LancCares200602_0091

Grocery shopping has never been one of my favorite pastimes—at least, it has never been as enjoyable as the actual eating of the food, and preparing it has always been a distant second, putting both shopping and preparing closer to chore than pastime. I often think about what makes any of those actions enjoyable, and it always comes back to companionship. Who doesn’t like to experience all the strange, funny, or amusing things that can happen during any of those moments? Back when the threat of COVID-19 was really starting to become a reality here in the states, I made a run    to the store for a few frivolous treats--mini powdered sugar donuts and key lime pie—and while I had done my major shopping about two weeks before, I remember getting a very uneasy feeling at seeing shopping carts filled with an excess of pasta and sauce, canned goods, and the most basic of food items. It was the first sign to me that the very near future might get a bit dicey where food was concerned. That has been true for some more than others.

As a number of those struggles and needs have begun to surface here in Lancaster County, the allocation of grants from the Lancaster Cares fund, specifically created to meet these needs, have also begun to go out, in an effort to help bridge some gaps.

Arch Street Center is one of many entities faced with new challenges due to COVID-19, and on April 23rd, it received one of those grants.

For those not familiar with Arch Street Center, it is a membership-based, drop-in day center for adults with serious mental illness located in Lancaster City. In speaking with Arch Street Center’s CEO, Susan Lilly, I learned that, at the beginning of the Covid-19 crisis, they realized there was a need to repurpose their facility to help people experiencing food insecurity in our greater community. 

“Daily meals for our members have always been part of our mission, so in that sense we were ready to hit the ground running on providing meals to the public. It was largely a question of quantity and logistics for us, though it was definitely a challenge to change direction mid-stream from sit down to take-away service. We were also unsure initially what kind of numbers we were likely to see. We have consistently been serving more than twice the daily average we would have on a normal day of operation before the pandemic. We currently hand out between 55 and 70 meals every weekday and nearly 2700 meals total as of this writing.”

She also shared with me that the CARES Covid-19 Response Fund grant “has been a huge help in continuing to provide those meals, particularly in light of Arch Street Center’s most important fundraising event, The Fishbowl Fundraiser, having been canceled this year.”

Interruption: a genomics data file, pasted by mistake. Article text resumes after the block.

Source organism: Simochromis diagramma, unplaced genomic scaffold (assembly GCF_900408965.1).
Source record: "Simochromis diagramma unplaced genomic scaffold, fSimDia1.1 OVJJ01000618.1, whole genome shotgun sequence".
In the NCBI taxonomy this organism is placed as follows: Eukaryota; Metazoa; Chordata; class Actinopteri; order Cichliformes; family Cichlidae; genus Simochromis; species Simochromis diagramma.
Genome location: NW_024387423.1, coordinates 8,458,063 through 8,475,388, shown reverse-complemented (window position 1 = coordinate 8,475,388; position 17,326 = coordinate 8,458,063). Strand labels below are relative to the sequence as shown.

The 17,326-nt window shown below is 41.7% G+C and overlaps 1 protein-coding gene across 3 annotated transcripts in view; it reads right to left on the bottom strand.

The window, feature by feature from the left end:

In addition to purchasing food items, Arch Street Center has used some of the grant funds for take-out containers and other food service supplies, as well as safety essentials such as hand sanitizer for their workers and guests. They have also received community and corporate food donations and share whatever they can’t use themselves with other social service agencies

These considerate actions are helping to provide the maximum possible benefit to our community and reduces overall food waste, which can be yet another concern in such times of uncertainty. And the food Arch Street Center offers isn’t just simple fare either.

“We’ve always made sure our meals provide good nutrition in addition to being filling and delicious, so our offerings might be anything from home-cooked comfort food to restaurant quality dishes. We also strive to have a hot meal on most days, whether it’s homemade soup and a fresh sandwich, chicken alfredo or lasagna with garlic bread, or a full breakfast-for-lunch meal of cheesy egg strata and bacon. All meals include bottled water or juice and a dessert, and most include a fresh salad.”

And while food is absolutely an important component to the services Arch Street Center provides, so is the much-needed companionship for those who seek their assistance. Even though social distancing measures are still necessary and possible, choosing to close their doors and, as a consequence, cutting off this vital social connection just wasn’t an option.

“Our philosophy is that meals should be more than sustenance, they should also be a highlight of each recipient’s day. Our staff strive to provide a friendly and welcoming experience for those in need of our current services and to be a small beacon of hope during an anxious and uncertain time. Thanks to the CARES grant, we hope to be able to continue to provide this vital service throughout the entire duration of the current crisis.”

As someone who is well-rehearsed in solo dining, it’s not difficult to understand and appreciate how important it is to keep places like the Arch Street Center going, especially in knowing that a meal to fill the stomach is also one that helps to fill the heart.

Heather Hutsell